Today we took a bit of a break from the Battlefields and travelled back much earlier in time while visiting Mont Sainte Michel and Saint-Malo. I will let the photographs speak for themselves because it’s difficult to describe the landscapes. Mont Sainte Michel is a medieval monastery that continues to be a place of pilgrimage today. It was built in a location that could be accessed by foot during low tide. The population of the village is only 44, so most of the people we saw there were tourists. We walked around to take in the medieval architecture and the view through the windows. When we were there the tide was low so we walked the beach in front of the stone walls and picked up a few seashells. We even had a picnic while we were walking the old streets, seated in a little alcove making peanut butter and jelly sandwiches! As people walked by they smiled and said “Bon appetite!”
We continued further west to Saint-Malo, a walled port city that was once famous for privateering (pirates approved by the king). This is also the location where Jacques Cartier began his travels to “discover” Canada. It was a neat connection to Canadian history to see his grave inside the cathedral in the main city square. There was also a castle to walk out to since the tide was low at that point. From there you could see for miles along the beach in both directions.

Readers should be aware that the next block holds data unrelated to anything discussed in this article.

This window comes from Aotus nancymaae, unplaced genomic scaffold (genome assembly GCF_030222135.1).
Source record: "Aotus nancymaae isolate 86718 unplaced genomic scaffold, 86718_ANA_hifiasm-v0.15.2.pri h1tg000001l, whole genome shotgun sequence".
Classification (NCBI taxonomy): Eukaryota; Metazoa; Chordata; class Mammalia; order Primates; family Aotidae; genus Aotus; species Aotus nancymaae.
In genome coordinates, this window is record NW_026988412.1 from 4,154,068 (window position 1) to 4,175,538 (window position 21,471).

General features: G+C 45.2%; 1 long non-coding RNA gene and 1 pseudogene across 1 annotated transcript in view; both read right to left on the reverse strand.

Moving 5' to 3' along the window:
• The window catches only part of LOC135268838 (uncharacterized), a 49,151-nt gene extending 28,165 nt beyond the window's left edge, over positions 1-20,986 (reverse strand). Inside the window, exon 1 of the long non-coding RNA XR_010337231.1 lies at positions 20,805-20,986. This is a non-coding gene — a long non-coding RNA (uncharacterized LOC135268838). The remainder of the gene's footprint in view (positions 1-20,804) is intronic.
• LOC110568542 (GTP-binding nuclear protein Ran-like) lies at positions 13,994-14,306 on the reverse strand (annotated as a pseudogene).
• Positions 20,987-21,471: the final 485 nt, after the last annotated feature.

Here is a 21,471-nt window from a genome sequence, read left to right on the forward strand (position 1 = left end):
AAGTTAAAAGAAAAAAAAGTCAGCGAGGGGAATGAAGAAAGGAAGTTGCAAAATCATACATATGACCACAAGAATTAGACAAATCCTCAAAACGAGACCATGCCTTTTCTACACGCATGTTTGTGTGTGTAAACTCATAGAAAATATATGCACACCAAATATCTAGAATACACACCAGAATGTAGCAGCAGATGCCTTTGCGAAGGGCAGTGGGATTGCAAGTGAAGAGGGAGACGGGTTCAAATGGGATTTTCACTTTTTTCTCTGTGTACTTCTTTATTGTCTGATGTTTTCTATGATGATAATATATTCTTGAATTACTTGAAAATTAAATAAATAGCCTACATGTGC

I also remembered that a book I recently read called All the Light we Cannot See was about a young girl from Paris who flees with her father following the Nazi occupation of Paris to live in Saint-Malo with her extended family. I always like having the opportunity to see the places I’ve read about in books!